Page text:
General English


  • noun a small animal with horns, kept for its milk and meat


  • A horned animal, slightly bigger than a sheep, which can metabolize almost any carbohydrate source. Bred mainly for their milk in the West, they are an important source of meat in Africa, the Eastern Mediterranean, the Middle East, the Caribbean and parts of Asia. Young goats’ meat is eaten in France and Italy especially in the spring.

Origin & History of “goat”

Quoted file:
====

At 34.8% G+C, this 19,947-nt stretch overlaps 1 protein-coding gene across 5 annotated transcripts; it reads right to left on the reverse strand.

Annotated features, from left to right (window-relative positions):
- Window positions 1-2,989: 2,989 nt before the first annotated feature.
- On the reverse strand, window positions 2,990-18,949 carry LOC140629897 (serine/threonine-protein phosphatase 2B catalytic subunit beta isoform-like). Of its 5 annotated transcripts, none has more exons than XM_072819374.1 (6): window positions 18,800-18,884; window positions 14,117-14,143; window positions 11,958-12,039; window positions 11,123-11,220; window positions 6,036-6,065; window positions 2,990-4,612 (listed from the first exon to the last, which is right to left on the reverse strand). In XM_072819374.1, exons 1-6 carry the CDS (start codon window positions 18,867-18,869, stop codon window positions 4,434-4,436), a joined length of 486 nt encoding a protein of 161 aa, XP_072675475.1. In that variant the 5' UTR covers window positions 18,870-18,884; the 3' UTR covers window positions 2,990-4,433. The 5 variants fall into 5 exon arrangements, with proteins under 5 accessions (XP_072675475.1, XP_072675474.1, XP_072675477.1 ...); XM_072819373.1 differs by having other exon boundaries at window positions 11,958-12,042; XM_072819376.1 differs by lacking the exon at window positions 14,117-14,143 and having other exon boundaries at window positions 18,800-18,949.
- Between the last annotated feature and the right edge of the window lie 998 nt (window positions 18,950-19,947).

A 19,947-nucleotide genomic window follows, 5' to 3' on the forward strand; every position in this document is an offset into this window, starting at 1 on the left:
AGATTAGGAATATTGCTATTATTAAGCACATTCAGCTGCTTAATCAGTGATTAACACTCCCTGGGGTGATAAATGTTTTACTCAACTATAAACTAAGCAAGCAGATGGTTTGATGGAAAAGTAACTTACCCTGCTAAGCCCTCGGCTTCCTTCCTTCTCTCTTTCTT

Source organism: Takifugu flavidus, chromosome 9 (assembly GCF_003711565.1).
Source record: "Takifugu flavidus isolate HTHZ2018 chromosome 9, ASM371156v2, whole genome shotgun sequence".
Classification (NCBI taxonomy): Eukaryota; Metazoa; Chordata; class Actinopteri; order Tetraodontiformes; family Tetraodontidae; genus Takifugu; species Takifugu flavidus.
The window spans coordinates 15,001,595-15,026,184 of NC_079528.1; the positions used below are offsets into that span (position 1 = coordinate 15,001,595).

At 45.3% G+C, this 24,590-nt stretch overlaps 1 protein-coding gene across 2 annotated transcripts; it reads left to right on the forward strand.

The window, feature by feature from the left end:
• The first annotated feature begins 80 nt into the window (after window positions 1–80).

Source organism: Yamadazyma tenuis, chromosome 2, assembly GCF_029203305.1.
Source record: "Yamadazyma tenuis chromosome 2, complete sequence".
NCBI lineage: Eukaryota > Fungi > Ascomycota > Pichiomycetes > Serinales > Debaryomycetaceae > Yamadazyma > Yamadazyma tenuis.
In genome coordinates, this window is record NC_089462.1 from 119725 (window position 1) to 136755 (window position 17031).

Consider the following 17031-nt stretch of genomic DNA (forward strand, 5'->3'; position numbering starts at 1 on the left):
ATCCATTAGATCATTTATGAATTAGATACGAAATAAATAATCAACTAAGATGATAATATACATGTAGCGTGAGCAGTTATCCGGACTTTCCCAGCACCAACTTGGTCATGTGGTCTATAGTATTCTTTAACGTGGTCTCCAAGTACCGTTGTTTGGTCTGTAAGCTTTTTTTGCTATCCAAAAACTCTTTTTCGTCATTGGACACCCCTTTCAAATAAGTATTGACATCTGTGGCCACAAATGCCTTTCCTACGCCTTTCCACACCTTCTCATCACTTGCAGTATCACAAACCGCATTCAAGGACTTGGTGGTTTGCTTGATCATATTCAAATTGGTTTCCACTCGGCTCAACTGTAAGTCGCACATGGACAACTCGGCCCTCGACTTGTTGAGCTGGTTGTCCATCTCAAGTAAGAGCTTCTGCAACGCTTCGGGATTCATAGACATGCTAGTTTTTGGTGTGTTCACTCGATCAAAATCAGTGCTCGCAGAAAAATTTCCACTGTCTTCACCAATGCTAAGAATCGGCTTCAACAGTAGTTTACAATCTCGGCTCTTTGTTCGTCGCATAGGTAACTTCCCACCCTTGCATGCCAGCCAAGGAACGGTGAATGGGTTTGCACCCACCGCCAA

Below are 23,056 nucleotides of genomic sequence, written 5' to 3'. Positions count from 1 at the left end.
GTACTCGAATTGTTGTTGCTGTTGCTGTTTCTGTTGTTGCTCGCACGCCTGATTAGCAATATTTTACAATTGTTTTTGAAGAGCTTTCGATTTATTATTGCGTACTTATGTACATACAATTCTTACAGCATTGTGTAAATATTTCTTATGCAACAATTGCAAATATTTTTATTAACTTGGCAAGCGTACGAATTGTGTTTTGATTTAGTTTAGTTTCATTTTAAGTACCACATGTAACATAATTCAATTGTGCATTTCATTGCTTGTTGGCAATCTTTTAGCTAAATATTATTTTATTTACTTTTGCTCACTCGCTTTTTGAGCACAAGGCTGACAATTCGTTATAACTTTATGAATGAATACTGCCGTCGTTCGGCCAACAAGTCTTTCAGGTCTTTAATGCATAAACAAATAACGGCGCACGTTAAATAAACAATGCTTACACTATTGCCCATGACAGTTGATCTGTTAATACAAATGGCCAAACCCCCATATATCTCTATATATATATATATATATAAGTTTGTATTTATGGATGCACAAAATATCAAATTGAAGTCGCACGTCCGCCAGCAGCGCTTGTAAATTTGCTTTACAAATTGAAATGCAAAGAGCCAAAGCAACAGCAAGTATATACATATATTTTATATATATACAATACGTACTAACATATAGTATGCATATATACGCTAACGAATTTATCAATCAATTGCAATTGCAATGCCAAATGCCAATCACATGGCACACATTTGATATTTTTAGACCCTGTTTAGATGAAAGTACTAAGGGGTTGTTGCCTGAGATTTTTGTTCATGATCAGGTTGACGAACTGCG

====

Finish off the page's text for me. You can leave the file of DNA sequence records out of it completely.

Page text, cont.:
Old English had no all-purpose word for ‘goat’; the male goat was a bucca (‘buck’) and the female goat was a gāt. In early middle English, goat began to encroach on the semantic territory of buck, and by the 14th century it had come to be the dominant form for both sexes, as is shown by the emergence around that time of the distinguishing terms she-goat and he-goat (nanny-goat and billy-goat are much later – 18th-century and 19th-century respectively). Goat itself comes via prehistoric Germanic *gaitaz (source of German geiss, Dutch geit, Swedish get, and Danish ged) from Indo-European *ghaidos. this may be related to Lithuanian zaidziu ‘play’, and if so, the goat could be etymologically the ‘animal that jumps about’ (semantic development in the opposite direction has given English caper from Latin caper ‘goat’).